Countercultural

Look Deeper, See Clearer, Run Harder

Pause. Listen. Remember the Main Thing.

I’ve been forgetting the main thing. While driving home last weekend I was convicted by a thought. If Jesus showed up in my hometown this Christmas, would I notice?

As much as I want to say yes, the answer is no.

Remember The Main Thing

Photo Credit: @sage_solar via Compfight cc

Consumed by Noise

Why wouldn’t I notice baby Jesus today? Because I have plans. I don’t have time to search for a baby or follow a star. I’m just hoping to have enough patience to sit through a Christmas Eve service.

The noise of Christmas consumes us, and Christians often respond by countering the noise. If we can make enough noise, we think, then the world will pay attention to Jesus.

So we write articles and preach sermons and generally make a ruckus in Jesus’ name.

But when noise is countered by noise, it produces more noise.

He Who Has Ears

Jesus doesn’t force us to follow Him. He spoke the truth and left it at that.

“He who has ears, let him hear” is a biblical phrase unique to Jesus. Sometimes it’s hard to reconcile with a Jesus like that. We want God to strike down the bad guys and establish His kingdom now—sound, lights, and everything.

What we don’t want is a quiet Jesus who requires us to stop and listen. The truth is, we want all the benefits of God without any disruption to our  lives.

Matthew 13:13
This is why I speak to them in parables:
“Though seeing, they do not see;
though hearing, they do not hear or understand.”

I think this perfectly describes the struggle at Christmas. We see without perceiving and hear without understanding the simple message of the Savior of the world.

Selling Jesus

Christianity Today’s managing print editor recently wrote, “It’s like we don’t trust the Incarnation to sell itself.”

We think we need Jesus + production or Jesus + 500 word articles to truly grasp the Christmas message.

Productions and articles have moved me personally. But a “moving” experience should always move us from something to something. In this case, to Jesus.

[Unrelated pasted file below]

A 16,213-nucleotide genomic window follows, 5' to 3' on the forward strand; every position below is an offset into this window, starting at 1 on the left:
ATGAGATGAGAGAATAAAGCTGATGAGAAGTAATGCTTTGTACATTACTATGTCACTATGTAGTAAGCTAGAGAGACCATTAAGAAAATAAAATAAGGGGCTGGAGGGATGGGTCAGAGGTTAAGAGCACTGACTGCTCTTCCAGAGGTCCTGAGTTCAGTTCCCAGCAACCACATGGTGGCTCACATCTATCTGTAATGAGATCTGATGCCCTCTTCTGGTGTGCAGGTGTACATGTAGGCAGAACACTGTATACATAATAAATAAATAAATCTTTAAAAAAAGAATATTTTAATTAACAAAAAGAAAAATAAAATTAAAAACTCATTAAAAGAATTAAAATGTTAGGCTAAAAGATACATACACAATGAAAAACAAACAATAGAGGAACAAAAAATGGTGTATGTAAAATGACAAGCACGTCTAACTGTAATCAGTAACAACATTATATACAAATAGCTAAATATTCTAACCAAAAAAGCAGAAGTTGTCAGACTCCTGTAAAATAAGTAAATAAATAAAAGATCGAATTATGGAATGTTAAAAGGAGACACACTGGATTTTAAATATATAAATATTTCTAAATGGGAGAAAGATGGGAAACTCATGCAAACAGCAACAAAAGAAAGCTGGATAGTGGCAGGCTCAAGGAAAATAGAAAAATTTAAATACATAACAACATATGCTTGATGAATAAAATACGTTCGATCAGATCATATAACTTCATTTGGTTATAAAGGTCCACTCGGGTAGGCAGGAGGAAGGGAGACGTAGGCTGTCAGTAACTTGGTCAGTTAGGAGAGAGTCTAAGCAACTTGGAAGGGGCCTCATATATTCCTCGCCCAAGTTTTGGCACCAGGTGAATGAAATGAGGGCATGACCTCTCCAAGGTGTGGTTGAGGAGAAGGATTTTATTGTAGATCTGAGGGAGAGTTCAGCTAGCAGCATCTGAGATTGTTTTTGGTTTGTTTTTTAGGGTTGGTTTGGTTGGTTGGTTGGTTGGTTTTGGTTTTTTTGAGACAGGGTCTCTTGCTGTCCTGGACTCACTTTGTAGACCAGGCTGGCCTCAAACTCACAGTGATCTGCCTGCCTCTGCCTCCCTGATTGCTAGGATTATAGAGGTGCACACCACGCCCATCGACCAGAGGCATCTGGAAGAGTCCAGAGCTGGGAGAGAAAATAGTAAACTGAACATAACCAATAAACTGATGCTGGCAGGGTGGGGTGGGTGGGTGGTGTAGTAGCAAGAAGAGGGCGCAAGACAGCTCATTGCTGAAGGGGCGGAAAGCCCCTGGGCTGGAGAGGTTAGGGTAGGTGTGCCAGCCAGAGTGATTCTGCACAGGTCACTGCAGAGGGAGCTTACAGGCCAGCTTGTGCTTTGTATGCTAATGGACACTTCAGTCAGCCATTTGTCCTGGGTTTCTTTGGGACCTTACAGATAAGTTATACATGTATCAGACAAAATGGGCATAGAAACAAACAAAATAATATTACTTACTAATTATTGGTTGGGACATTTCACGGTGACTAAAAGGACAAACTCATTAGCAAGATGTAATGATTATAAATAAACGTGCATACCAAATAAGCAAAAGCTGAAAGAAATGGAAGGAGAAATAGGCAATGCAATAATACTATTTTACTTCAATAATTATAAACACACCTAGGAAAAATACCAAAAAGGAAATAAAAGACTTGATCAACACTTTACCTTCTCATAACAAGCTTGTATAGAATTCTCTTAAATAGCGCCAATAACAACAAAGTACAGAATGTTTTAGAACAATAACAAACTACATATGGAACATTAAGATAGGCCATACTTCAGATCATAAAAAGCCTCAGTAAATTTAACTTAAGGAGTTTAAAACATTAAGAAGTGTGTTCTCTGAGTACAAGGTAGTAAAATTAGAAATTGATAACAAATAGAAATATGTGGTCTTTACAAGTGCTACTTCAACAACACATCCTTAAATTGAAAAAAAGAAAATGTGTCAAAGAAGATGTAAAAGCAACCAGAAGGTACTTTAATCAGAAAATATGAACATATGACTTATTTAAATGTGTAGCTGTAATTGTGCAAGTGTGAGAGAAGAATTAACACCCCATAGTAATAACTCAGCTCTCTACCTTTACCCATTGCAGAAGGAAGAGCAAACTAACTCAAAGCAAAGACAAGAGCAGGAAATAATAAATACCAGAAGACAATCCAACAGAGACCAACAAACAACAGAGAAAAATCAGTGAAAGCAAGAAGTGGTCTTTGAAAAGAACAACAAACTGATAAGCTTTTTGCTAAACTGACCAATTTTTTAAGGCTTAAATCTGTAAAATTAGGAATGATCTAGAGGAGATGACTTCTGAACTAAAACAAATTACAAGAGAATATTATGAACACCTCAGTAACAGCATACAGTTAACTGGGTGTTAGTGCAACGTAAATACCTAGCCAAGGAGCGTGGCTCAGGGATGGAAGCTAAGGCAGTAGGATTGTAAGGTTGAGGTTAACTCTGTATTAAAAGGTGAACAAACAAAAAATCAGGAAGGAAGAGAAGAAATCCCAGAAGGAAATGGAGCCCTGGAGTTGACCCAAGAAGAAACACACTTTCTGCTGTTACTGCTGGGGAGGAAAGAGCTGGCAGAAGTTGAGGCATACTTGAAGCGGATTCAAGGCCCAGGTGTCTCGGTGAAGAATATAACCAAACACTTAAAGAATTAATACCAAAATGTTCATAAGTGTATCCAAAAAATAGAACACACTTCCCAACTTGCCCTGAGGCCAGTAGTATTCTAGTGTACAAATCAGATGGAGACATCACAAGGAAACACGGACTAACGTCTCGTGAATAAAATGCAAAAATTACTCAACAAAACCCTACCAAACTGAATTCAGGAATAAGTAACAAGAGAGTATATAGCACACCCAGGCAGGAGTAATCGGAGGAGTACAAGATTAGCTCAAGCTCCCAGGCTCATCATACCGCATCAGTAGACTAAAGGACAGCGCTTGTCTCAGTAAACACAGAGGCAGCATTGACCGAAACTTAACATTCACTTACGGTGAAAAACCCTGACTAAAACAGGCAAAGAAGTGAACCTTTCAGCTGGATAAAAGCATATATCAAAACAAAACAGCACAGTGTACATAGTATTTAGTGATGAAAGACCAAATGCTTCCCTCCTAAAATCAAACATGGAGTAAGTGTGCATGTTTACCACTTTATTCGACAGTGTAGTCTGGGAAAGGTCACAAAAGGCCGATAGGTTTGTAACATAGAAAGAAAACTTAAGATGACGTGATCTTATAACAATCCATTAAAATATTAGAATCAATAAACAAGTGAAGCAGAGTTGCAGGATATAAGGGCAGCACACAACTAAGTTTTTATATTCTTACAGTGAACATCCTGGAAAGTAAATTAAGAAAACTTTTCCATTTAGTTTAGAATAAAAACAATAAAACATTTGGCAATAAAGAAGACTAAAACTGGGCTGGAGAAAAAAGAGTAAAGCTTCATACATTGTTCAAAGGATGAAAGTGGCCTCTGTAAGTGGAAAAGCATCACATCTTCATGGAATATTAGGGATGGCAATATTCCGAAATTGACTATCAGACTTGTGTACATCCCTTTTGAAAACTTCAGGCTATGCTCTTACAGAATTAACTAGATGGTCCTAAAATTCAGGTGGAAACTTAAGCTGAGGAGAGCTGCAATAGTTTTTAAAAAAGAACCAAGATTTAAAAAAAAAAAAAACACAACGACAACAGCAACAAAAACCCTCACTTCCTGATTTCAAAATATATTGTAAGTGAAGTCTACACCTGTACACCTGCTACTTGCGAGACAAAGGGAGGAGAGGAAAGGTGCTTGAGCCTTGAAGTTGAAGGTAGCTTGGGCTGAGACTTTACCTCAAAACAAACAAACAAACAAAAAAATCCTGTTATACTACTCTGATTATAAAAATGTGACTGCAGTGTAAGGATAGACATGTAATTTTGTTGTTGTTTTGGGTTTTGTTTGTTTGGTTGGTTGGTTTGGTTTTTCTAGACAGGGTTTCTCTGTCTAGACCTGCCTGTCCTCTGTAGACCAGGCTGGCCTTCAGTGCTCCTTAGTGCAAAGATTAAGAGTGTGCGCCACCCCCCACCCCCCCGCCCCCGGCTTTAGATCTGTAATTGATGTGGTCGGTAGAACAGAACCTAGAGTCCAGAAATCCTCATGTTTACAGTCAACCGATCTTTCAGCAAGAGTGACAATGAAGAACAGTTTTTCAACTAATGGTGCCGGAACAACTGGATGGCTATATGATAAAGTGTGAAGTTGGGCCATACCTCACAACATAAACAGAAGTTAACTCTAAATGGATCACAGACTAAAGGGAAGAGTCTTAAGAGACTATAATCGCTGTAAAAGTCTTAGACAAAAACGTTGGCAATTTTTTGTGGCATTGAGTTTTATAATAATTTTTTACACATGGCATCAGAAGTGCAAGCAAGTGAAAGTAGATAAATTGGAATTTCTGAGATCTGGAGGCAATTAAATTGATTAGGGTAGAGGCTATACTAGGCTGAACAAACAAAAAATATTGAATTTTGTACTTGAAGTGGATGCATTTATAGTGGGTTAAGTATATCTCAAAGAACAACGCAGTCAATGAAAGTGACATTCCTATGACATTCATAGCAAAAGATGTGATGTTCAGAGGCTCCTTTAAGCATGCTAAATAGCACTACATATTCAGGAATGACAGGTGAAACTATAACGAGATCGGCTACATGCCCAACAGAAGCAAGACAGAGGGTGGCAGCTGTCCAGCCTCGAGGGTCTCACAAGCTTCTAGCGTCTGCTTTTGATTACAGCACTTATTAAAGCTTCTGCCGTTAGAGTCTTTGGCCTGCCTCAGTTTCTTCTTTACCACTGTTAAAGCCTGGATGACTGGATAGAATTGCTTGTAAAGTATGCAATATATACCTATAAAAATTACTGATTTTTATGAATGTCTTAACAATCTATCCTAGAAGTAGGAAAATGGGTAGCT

Instead, we’re often like the crowd in John 6, following Jesus because we want to see Him multiply the bread again instead of realizing He is the Bread of life.

He is the Bread of life.

When we stop, and when we realize every Christmas miracle is meant to help us remember the main thing, Jesus, then we understand Christmas.

Christmas is not about starting small and getting bigger. It’s not about Jesus + every bell and whistle to make Him bigger, better, and louder.

It’s about a multitude of glorious angels pointing to a baby.

It’s about honored Magi abandoning their gifts at the feet of an infant.

It’s about starting big and getting small.

And that’s exactly what Jesus did for us.

2 Corinthians 8:9
For you know the grace of our Lord Jesus Christ, that though He was rich, yet for your sake He became poor, so that you by His poverty might become rich.

What are some healthy ways we can “start big” and “get small” with the Christmas message? How can we (individually or as families) practice pausing and listening during this Christmas?

I’d love to hear your thoughts in the comments below!

  • Thanks Camden – yes learning to watch and wait on Christ is really hard! One thing I find helpful is just to bathe in some of the lines in our Christmas carols. So many small, innocuous phrases – yet profound and filled with grace. Just one example:
    How silently, how silently,
    The wondrous Gift is given …
    So God imparts to human hearts
    The blessings of His heaven……

    Astonishing!

    • Great thoughts, Chris. Thanks for sharing. I’ve noticed this for myself: I tend to sing Christmas carols and glaze over the words. It’s the same with passages like John 3:16. They’ve become so commonplace they often lose their meaning. But the people (and often the stories behind the songs) are real and true, and it’s worth pondering these words for our lives.

  • Joe Miller

    This is so true. God says, “Be still and know that I am God.” We need to take the time to slow down and listen. I find this really hard, and your article is helpful to nudge me in that direction. Thanks.

    • Thanks for sharing, Joe. It’s a lot easier to talk about slowing down and focusing at Christmas than it is to actually do it. The beauty and challenge of Jesus is that He doesn’t demand our attention. It’s always a quiet invitation to know Him more.